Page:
A virus that causes breast tumours in mice has been linked to gut bacteria, which allows the virus to evade immune responses that would otherwise recognise and destroy infected cells. Tumors emerge as a result of the microorganisms aiding in the viral replication.
In addition to assisting with digestion and delivering nutrients and metabolites, gut bacteria also collaborate with the immune system to fight pathogens, all of which have a significant impact on health. Nevertheless, certain gut bacteria have been connected to the growth of organ and digestive system malignancies. A recent study by scientists at the University of Chicago demonstrates that certain commensal bacteria encourage the growth of leukaemia brought on by the murine leukaemia virus by inhibiting the animal's adaptive anti-tumor immune response.
Three genes, referred to be negative immune regulators, are expressed more or upregulated in mice when commensal bacteria and a virus are present. Furthermore, the immune response that might ordinarily eliminate the tumour cells is suppressed. It is also recognised that two of these three adverse immune regulators are signs of a bad prognosis in people with certain types of cancer.
Using unique mice with a compromised immune system that were deficient in the adaptive immune system, the team ran a number of investigations on these animals. Similar to immunosufficient SPF mice with healthy immune systems, these mice developed tumours when exposed to the virus in the germ-free environment. Microorganisms, later identified as commensal bacteria, were therefore preventing the anti-tumor immune response from working.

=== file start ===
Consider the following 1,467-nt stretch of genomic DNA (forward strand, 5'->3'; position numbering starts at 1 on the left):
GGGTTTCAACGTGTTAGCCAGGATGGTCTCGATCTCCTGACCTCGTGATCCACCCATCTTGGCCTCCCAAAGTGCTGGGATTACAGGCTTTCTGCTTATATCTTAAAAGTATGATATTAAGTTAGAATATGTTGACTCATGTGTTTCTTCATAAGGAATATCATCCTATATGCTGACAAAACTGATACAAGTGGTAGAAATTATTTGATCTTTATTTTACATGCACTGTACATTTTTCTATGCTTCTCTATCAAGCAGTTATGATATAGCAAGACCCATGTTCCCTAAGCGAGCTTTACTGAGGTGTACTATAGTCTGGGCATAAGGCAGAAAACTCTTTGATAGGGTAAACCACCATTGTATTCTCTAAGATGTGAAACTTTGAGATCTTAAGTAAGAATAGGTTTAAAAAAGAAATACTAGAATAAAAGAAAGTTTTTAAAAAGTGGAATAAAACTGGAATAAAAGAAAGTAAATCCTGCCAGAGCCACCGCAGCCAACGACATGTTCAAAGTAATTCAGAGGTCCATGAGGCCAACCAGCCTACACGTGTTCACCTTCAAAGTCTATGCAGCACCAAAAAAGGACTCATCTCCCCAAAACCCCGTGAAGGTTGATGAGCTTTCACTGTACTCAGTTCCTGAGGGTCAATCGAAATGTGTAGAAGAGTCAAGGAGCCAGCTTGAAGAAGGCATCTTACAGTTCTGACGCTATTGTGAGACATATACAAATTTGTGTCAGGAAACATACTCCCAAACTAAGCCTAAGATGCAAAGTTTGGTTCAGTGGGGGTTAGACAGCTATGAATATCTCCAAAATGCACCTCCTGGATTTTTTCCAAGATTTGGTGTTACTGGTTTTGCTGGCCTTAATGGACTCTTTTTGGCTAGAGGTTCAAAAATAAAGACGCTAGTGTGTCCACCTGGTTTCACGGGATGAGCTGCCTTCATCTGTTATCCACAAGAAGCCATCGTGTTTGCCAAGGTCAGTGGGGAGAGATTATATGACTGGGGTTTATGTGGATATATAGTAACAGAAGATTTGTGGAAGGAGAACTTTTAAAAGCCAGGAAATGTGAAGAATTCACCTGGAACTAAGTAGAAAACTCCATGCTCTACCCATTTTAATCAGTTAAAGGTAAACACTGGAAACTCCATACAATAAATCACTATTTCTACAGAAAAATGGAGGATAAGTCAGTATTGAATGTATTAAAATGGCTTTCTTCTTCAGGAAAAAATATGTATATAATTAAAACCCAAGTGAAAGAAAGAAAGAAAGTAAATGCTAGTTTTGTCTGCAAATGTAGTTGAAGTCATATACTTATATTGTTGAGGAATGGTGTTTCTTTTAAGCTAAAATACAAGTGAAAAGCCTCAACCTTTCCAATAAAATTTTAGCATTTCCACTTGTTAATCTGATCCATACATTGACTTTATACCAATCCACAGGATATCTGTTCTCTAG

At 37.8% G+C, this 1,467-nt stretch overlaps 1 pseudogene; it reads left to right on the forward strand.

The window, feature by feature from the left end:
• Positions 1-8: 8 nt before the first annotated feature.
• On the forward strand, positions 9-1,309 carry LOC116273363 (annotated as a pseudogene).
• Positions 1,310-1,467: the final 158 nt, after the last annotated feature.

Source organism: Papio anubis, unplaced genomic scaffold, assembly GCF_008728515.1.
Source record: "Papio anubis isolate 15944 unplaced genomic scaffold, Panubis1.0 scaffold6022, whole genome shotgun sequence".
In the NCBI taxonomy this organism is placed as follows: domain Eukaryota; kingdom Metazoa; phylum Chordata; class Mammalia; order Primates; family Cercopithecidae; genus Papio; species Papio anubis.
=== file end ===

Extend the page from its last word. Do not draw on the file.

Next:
The scientists later found that three genes called unfavourable immune regulators were present in sick mice and that commensal bacteria were responsible for activating these genes. These genes in this case suppressed an immune response that was intended to assault cancer cells, which is contrary to their regular purpose, which is to shut down the immune system once it has dealt with a virus. Two of the three enhanced negative immune regulators—Serpinb9b and Rnf128—are well-known to be indicators of a poor prognosis in people with some spontaneous cancers.
Furthermore, not that all commensal bacteria were tumor-promoting, so Golovkina and research team are still investigating how this immune-dampening capacity only manifests itself when bacteria and viruses are present.More research work is needed.